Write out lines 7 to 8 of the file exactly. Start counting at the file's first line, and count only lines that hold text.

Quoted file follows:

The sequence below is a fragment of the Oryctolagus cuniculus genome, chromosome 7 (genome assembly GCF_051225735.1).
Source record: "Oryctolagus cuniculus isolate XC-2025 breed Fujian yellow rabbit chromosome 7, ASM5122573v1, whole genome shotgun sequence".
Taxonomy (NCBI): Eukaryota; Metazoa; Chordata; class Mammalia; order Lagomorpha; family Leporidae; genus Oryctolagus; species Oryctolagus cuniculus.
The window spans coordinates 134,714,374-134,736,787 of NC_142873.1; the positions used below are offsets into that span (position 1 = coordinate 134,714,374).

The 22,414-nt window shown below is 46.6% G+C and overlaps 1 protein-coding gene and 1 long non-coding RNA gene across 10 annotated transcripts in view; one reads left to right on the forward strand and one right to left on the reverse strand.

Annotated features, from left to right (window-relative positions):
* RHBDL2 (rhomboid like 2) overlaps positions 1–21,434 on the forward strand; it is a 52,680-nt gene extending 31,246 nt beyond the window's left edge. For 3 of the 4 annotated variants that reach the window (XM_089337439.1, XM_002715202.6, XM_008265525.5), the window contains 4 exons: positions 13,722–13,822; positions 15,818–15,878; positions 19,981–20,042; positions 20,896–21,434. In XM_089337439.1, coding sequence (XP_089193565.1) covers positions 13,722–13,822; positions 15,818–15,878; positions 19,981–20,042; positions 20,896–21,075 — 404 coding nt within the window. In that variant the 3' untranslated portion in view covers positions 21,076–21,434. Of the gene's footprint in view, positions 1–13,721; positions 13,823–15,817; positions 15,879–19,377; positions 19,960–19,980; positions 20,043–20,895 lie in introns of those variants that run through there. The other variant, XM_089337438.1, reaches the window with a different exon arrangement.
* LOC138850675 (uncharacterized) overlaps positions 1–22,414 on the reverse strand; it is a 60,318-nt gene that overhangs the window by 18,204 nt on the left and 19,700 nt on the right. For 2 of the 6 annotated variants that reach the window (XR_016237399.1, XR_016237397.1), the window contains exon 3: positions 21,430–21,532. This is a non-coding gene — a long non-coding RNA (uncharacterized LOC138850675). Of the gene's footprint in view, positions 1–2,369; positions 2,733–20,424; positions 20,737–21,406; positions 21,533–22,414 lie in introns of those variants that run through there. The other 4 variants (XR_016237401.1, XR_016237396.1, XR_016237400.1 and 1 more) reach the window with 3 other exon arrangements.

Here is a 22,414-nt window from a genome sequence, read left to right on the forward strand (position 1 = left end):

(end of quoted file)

* RHBDL2 (rhomboid like 2) overlaps positions 1–21,434 on the forward strand; it is a 52,680-nt gene extending 31,246 nt beyond the window's left edge. For 3 of the 4 annotated variants that reach the window (XM_089337439.1, XM_002715202.6, XM_008265525.5), the window contains 4 exons: positions 13,722–13,822; positions 15,818–15,878; positions 19,981–20,042; positions 20,896–21,434. In XM_089337439.1, coding sequence (XP_089193565.1) covers positions 13,722–13,822; positions 15,818–15,878; positions 19,981–20,042; positions 20,896–21,075 — 404 coding nt within the window. In that variant the 3' untranslated portion in view covers positions 21,076–21,434. Of the gene's footprint in view, positions 1–13,721; positions 13,823–15,817; positions 15,879–19,377; positions 19,960–19,980; positions 20,043–20,895 lie in introns of those variants that run through there. The other variant, XM_089337438.1, reaches the window with a different exon arrangement.
* LOC138850675 (uncharacterized) overlaps positions 1–22,414 on the reverse strand; it is a 60,318-nt gene that overhangs the window by 18,204 nt on the left and 19,700 nt on the right. For 2 of the 6 annotated variants that reach the window (XR_016237399.1, XR_016237397.1), the window contains exon 3: positions 21,430–21,532. This is a non-coding gene — a long non-coding RNA (uncharacterized LOC138850675). Of the gene's footprint in view, positions 1–2,369; positions 2,733–20,424; positions 20,737–21,406; positions 21,533–22,414 lie in introns of those variants that run through there. The other 4 variants (XR_016237401.1, XR_016237396.1, XR_016237400.1 and 1 more) reach the window with 3 other exon arrangements.